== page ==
It is also almost guaranteed that U.S. policy makers and multinational companies, like DynCorp and Chiquita Banana, which have played a large role in fueling this conflict over the decades (primarily through the “War on Drugs” and the U.S.’s obsession with counterinsurgency), will also not be held to account. The U.S. has used the pretext of anti-narcotics campaigns to justify funding the Colombian military and Colombian political allies  despite longstanding evidence of their ties to paramilitary groups. Paramilitaries, who are major players in the drug trade themselves, have among a litany of other abuses, declared war on unions, aiding the Colombian military in efforts that have nothing to do with counter-narcotics. In 2006, the “parapolitics” scandal story broke in Colombia, and 45 Colombian congressmen and seven governors were eventually convicted of ties to some of the country’s most notorious paramilitary groups. But even after these ties were brought out in the open, the U.S. government still defended the military aid it gave to Colombia.  At the height of the scandals, a partial, temporary freeze was enacted by a handful of Senate Democrats against the wishes of the Bush administration. After the even more shocking “false positives” scandal emerged in 2008, when it was discovered that the Colombian army had hired paramilitaries to kill civilians and dress the bodies up as rebel fighters, declassified documents released by the National Security Archive show that the U.S. knew as early as 1994 that U.S.-backed Colombian security forces had ties to groups engaging in “death squad tactics” similar to those brought to light in the false positives scandal. There is evidence that the U.S. was still providing resources directly to some of these military units as recently as 2010. If the U.S. role is left out of the discussion and paramilitary groups are not held to account, this will greatly diminish the credibility of the peace process.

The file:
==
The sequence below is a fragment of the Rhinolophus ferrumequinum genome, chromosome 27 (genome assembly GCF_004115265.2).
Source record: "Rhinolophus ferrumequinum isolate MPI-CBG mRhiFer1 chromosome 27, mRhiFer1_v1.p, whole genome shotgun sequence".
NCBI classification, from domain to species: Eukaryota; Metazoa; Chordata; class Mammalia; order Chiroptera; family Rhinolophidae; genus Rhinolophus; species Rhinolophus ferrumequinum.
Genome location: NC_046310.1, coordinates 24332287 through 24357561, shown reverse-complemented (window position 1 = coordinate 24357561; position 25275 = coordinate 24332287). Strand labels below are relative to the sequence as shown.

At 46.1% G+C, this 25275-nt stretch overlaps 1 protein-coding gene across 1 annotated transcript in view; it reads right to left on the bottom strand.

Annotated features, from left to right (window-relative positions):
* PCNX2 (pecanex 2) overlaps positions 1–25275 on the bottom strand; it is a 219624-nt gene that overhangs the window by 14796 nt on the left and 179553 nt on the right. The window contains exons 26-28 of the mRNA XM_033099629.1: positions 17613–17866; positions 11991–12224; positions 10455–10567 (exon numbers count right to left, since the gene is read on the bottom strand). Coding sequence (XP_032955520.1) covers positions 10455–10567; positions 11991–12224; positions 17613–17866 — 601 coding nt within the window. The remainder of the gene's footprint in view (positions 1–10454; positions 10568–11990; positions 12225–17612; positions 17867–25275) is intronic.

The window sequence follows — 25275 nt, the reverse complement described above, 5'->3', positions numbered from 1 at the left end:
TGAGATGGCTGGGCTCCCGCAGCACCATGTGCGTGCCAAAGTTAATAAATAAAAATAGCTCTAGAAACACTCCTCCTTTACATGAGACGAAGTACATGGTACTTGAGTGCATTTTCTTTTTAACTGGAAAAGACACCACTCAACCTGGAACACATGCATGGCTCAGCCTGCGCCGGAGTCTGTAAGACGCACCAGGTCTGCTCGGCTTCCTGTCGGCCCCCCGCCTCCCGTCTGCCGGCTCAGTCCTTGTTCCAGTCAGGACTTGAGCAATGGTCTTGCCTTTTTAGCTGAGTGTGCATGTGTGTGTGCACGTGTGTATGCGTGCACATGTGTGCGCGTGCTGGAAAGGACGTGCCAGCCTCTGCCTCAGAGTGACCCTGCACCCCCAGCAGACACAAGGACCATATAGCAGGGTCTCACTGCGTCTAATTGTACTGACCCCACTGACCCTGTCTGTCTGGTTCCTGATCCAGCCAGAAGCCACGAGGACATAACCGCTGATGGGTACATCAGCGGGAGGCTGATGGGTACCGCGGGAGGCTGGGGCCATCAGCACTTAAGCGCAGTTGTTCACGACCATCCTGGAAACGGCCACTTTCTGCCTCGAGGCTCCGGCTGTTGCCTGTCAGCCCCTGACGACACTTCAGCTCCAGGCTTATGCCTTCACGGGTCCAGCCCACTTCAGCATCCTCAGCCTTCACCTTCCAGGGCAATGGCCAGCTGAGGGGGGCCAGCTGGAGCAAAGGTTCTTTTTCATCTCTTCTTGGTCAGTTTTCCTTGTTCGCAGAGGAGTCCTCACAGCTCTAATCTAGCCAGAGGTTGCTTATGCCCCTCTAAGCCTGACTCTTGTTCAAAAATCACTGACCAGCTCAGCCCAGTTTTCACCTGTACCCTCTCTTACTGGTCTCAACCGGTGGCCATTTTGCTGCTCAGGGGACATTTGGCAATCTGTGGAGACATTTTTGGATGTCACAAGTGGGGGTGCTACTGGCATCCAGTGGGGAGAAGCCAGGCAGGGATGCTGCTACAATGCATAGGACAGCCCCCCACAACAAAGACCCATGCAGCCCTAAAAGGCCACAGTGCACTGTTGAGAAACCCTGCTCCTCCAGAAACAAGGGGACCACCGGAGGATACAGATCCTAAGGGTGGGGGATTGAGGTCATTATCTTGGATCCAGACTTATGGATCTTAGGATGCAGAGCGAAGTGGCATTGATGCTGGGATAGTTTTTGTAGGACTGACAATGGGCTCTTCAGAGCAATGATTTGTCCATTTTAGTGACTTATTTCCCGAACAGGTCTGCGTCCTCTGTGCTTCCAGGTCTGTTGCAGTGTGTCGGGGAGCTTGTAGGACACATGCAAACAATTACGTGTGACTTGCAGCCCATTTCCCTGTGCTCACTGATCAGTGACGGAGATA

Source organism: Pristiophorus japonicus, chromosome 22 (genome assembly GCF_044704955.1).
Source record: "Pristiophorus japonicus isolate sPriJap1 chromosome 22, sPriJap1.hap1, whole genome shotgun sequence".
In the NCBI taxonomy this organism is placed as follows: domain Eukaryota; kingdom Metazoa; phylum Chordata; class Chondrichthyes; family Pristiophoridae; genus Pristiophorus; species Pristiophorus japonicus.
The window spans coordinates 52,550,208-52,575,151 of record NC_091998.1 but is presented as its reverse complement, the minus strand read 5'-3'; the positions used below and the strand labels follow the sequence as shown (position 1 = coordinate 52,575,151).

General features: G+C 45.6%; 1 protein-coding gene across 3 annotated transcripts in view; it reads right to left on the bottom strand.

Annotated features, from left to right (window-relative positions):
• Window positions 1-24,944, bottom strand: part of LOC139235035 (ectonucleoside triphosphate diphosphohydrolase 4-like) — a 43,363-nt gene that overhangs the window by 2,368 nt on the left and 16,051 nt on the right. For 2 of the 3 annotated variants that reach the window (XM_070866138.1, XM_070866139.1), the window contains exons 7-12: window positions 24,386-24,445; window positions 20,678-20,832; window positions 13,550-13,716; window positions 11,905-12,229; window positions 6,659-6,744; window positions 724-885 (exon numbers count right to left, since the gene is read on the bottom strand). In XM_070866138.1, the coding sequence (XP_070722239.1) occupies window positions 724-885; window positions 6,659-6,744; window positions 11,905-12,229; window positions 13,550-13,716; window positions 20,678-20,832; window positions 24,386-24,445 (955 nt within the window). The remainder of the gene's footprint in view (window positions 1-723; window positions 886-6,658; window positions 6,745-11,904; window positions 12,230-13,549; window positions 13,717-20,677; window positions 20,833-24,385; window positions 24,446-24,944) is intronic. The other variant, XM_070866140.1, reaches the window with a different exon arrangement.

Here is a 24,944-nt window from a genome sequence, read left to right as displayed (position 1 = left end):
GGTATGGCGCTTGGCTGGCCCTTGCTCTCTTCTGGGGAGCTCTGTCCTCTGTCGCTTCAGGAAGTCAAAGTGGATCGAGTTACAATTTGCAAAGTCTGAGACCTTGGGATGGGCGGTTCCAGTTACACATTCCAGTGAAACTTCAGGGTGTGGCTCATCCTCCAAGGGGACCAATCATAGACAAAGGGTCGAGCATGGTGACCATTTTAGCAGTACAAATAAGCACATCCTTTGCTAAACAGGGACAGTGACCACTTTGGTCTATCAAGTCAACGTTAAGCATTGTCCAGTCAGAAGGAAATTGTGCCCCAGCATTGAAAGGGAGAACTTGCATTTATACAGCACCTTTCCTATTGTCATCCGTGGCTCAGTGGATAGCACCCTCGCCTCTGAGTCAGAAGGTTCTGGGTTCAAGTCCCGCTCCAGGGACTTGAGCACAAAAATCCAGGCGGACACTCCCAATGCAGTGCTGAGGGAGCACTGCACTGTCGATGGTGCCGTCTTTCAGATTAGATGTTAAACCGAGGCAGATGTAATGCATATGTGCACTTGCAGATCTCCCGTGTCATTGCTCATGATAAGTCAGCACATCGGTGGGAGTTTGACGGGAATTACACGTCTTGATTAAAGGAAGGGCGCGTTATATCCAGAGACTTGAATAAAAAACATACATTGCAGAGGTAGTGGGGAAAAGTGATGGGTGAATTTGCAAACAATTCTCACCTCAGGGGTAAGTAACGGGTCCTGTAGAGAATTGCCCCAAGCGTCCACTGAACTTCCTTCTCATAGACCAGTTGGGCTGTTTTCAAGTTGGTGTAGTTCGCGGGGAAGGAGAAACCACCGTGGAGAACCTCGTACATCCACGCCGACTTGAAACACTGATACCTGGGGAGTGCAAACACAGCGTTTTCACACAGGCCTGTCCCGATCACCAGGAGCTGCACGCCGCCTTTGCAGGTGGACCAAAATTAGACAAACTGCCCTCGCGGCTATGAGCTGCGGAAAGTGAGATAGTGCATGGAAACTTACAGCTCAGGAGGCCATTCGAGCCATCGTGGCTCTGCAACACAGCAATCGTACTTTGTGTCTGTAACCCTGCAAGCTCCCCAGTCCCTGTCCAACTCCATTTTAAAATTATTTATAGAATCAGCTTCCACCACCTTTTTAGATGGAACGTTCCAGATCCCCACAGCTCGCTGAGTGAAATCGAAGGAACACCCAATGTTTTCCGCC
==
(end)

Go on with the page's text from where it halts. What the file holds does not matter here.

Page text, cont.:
But despite these obvious shortcomings, the peace talks may eventually lead to a huge change in the “War on Drugs.” An under-discussed aspect of the negotiations is the fact that both the government and the FARC have already agreed on key issues, including commitments to seriously limit the U.S.-led aerial eradication program (where tens of millions of U.S. taxpayer dollars are spent annually to spray powerful herbicides on coca plants in rural Colombia), and also on a commitment to implement badly-needed land reforms for rural Colombians as well as programs to create economic incentives for Colombian farmers to grow crops other than coca. If these reforms are implemented, many Colombian subsistence farmers may one day be able to lead normal lives, instead of being terrorized by aerial eradication that makes no distinction between coca plants and the food that farmers grow to feed themselves. Aerial eradication has entailed huge human and environmental costs, while being shockingly ineffective [PDF] in limiting cocaine production, despite U.S. claims to the contrary.